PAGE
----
By India Smith
Aug. 7, 2014
An overflow audience, including Mayor Martin Walsh, packed an anti-violence meeting in Grove Hall last Saturday held by Ladies Involved in Putting a Stop to Inner City Killing, or LIPSTICK, a project of Citizens for Safety, an umbrella group working to stem illegal gun trafficking nationwide.
The organization specifically targets the role of women in the illicit trade of firearms.
According to LIPSTICK Program Director Ruth Rollins, women frequently enable gun violence in their neighborhoods by buying, holding, or hiding guns for the men in their lives. And women commonly act as straw buyers, purchasing guns for individuals who are unable to pass criminal background checks – the so-called iron pipeline.
“They don’t realize the consequences,” said Rollins. Caught with an illegal gun, a man with a felony record might face a long prison sentence whereas a young woman with a clean record might receive 18 months in the House of Correction. “She may reason that she can easily do 18 months for her man,” said Rollins. “But while she is sitting in the House of Correction, he will just move on to someone else.”
LIPSTICK: Mayor Martin Walsh joined LIPSTICK for a workshop and meeting at the Grove Hall Library on Saturday. From left to right: Kim Odom, Ruth Rollins, Kristen Keif, Mayor Martin Walsh and Paul Barrett. Mayor’s Office Photo by Isabel Leon
LIPSTICK’s public service ad campaign, “His Crime, Your Time,” began appearing on MBTA buses and subway cars in April.
Rollins implements the program with Kim Odom, whose son Steven, 13, was gunned down near his Dorchester home in 2007. Rollins’s son, Warren Daniel Hairston, 21, was also murdered that year. Both mothers had been searching for a way to help prevent the same thing from happening to other children. In 2009, they attended a workshop sponsored by Citizens for Safety on the question: Where did the gun come from?
“It was my aha! moment,” said Odom. “The boy who killed Steven was only 16 years old.” The suspect in the murder of Rollins’s son was also 17 at the time. Odom realized that neither youthful killer could have obtained a firearm if an illegal weapon had not been so easily available.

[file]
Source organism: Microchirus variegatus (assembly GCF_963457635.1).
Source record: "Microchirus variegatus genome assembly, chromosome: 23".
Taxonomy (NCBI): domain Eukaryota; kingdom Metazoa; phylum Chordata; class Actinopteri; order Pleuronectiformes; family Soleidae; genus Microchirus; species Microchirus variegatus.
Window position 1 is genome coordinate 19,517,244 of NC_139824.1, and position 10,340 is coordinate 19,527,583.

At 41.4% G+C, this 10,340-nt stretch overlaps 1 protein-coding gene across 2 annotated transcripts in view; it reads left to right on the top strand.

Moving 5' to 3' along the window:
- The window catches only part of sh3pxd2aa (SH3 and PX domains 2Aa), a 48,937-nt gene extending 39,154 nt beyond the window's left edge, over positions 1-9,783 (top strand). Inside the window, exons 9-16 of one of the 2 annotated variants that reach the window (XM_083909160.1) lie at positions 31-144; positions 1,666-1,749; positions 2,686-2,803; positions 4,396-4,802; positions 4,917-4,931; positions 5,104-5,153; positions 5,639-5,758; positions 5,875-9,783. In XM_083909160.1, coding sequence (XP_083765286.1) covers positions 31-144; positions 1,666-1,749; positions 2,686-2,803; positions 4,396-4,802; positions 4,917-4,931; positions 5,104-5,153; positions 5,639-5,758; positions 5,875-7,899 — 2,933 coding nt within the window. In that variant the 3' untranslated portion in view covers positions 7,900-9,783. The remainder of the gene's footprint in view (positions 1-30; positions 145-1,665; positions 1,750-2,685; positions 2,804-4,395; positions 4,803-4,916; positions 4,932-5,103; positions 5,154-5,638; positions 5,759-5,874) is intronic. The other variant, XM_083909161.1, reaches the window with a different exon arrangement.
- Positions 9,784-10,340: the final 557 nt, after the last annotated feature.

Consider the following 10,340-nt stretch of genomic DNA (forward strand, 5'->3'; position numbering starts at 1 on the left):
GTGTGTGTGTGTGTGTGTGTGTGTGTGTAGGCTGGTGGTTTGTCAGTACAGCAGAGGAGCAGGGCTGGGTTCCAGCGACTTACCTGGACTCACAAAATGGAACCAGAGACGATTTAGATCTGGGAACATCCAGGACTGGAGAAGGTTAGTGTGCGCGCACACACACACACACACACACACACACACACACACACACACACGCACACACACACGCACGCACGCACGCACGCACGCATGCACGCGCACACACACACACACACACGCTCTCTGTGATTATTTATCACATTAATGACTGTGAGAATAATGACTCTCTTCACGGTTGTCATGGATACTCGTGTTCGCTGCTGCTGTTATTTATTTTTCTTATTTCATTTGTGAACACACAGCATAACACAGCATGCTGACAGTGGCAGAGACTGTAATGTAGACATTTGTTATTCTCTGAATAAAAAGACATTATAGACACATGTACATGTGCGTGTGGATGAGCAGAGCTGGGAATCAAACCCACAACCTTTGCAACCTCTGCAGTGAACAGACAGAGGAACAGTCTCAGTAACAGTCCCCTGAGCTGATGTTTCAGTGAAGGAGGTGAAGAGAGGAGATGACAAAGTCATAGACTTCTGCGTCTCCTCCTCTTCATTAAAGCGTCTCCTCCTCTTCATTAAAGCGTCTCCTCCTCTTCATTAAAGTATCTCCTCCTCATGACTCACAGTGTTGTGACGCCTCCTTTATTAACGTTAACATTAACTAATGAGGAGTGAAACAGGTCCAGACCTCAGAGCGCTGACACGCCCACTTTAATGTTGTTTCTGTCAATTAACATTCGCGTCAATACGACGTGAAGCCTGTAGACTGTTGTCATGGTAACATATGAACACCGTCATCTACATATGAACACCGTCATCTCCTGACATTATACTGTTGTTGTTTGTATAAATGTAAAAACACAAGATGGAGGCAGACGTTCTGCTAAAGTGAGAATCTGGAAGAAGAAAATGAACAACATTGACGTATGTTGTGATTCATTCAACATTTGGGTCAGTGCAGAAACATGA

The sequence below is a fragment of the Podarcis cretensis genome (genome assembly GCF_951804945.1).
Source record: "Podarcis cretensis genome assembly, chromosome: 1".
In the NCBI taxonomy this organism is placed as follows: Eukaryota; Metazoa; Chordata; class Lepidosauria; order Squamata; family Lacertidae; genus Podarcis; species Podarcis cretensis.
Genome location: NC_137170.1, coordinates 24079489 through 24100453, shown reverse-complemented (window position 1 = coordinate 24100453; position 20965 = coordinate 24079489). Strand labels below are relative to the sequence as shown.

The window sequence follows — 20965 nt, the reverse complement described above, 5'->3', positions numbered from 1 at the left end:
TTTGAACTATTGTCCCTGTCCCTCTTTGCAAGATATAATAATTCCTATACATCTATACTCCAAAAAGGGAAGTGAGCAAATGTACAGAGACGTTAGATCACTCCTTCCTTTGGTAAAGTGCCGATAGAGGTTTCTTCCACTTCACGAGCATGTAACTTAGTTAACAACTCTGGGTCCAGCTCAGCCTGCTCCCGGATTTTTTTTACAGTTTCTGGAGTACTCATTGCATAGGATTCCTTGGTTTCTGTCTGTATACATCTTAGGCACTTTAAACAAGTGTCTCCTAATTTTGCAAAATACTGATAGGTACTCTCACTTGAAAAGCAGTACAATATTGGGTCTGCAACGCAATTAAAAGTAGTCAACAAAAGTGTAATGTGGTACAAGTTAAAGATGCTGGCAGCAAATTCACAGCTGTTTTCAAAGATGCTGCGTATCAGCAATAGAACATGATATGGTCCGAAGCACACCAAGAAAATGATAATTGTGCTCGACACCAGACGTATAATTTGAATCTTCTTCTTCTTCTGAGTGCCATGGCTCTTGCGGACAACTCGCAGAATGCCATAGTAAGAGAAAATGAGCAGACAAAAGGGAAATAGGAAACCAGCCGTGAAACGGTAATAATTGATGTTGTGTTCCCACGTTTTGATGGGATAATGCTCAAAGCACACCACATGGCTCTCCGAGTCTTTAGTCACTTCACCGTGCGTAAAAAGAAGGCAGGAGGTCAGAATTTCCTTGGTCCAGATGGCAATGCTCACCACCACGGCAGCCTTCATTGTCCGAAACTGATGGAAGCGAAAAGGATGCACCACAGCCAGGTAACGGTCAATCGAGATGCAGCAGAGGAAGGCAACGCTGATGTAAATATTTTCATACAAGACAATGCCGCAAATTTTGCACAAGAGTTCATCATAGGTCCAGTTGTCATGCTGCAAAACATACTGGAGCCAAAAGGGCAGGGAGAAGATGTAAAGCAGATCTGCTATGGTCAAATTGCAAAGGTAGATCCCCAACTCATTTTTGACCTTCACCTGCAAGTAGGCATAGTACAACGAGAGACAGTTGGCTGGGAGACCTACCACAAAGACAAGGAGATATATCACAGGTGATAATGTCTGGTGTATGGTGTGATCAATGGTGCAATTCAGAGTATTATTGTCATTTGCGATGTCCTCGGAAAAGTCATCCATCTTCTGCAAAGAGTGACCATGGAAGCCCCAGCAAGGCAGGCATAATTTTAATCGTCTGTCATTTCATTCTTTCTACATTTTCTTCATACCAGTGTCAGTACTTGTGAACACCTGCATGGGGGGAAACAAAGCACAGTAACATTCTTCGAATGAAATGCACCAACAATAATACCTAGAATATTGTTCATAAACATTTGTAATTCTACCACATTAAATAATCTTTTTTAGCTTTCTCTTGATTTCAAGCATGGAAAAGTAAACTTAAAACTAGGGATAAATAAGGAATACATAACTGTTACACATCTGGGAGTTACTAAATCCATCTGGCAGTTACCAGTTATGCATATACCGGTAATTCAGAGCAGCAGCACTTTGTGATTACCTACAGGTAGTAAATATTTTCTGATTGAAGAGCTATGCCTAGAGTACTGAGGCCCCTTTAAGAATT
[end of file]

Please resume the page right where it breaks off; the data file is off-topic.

“After a shooting, people ask who the shooter was, why he did it, but we also need to ask where the gun came from,” said Odom. LIPSTICK aims to trace the path from gun dealer, through straw buyer, to shooter and to victim. “We take a public health viewpoint,” said Odom. She also discusses the moral dimension. “Do you want to be the person who bought a gun that killed a child in your neighborhood?” she asks.
But women are often coerced into providing guns, says Rollins, who is a domestic violence advocate in her day job. “They can be in real danger if they refuse,” she said.
LIPSTICK’s intimate sessions provide a safe space to talk about such predicaments, according to Dorchester resident Judy E. Rose, who attends the monthly training. “People often share experiences with guns and solutions they have discovered that give me ideas I can take back to the community,” said Rose.
In its two-year history, LIPSTICK has sent well over 100 activists into the community, Rollins estimates. And as the consciousness of the community is raised, women are getting pressure – and support – to stop being involved with guns.
According to Walsh, the gains are incremental, but real. “This year alone, we’ve taken 757 guns off the street,” he said. A Boston Police-led gun buy-back program has contributed, but LIPSTICK has also been an important piece of that, Walsh said. But while shootings are down 30 percent, homicides have increased. “We have to do more,” said Walsh.
Recently he was concerned when he learned that LIPSTICK needed funding. Because city funds were not available, he asked his friend Paul Barrett to find a private donor. At the meeting, Walsh presented a check for $10,000 from Ashkenazi Acquisition Corp., which manages Faneuil Hall Marketplace, and Chicken of the Sea.
Next Monday, LIPSTICK will hold its annual Beauty Event at Princey’s Hair Salon on Washington Street in Codman Square. Coupons, giveaways, music and food will be provided, along with practical steps women can take to stop the shootings.
“We work with people where they are,” said Rollins. “There are things you can do every day.”